Josse-François-Joseph Benaut (c.1743, Gullegem, Belgium - 13 July 1794, in what is now Place de la Nation, Paris) was a Belgian composer, organist and harpsichordist who was guillotined during the French Revolution. His father Charles Benaut was an organist in Wulveringen in Flanders. Josse-François-Joseph Benaut set himself up in Paris as a harpsichord tutor and in 1771 married the daughter of a Flemish merchant.
He was quite industrious during his short career: between 1772 and 1784 he brought out 260 compositions, 120 of which survive. The bulk consists of popular keyboard arrangements of arias and opera overtures, but he also produced 12 Organ Masses, six Magnificats, a Te Deum, two keyboard concertos, chamber sonatas, motets, ceremonial pieces and songs. His Galant manner had roots in outdated Baroque techniques, though he was not as conservative as all that. He had a broad knowledge of European music and experimented with novel scoring, employing Scottish bagpipes in one piece. Benaut's book of keyboard sonatas (1773) was written for both harpsichord and fortepiano.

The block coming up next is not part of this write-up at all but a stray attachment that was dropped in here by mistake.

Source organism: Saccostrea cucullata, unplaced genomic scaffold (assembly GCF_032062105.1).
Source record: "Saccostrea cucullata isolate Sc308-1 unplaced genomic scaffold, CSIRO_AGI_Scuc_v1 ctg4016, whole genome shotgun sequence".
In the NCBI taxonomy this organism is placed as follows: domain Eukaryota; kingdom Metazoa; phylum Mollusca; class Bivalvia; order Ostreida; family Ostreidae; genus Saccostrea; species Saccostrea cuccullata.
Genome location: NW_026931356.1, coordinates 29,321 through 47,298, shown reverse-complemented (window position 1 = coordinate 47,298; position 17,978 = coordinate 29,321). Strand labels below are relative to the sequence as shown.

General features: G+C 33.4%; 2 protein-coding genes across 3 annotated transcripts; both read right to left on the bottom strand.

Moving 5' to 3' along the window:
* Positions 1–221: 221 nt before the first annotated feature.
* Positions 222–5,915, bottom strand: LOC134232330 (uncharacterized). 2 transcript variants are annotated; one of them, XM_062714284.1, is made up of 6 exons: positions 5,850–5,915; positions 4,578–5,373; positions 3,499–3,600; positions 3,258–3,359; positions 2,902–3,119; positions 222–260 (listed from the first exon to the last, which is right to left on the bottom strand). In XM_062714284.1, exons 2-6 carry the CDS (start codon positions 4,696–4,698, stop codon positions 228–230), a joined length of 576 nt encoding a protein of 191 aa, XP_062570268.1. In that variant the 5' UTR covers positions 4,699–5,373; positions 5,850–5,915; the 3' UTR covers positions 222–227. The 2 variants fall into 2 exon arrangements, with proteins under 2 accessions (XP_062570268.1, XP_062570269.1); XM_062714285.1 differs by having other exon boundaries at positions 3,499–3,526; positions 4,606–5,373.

"Messe en noëls avec variations en Ré Mineur" dates from 1774. It is an "Organ Mass" which uses popular Noël melodies as thematic material, rather than the more usual plainsong.
The "Sanctus" consists of:
1. Plein Jeu, p. 21
2. Duo - Noël polonais, p. 22
and the Élévation:
Noël français (Chrétiens qui suivez l’Église) - Voix humaine
The score is attached below, as well as 3 photos Benaut's grave and memorials. This is a mass grave containing 1000 guillotined victims.
For information on the traditions of the "French Organ Mass" please see the First Comment.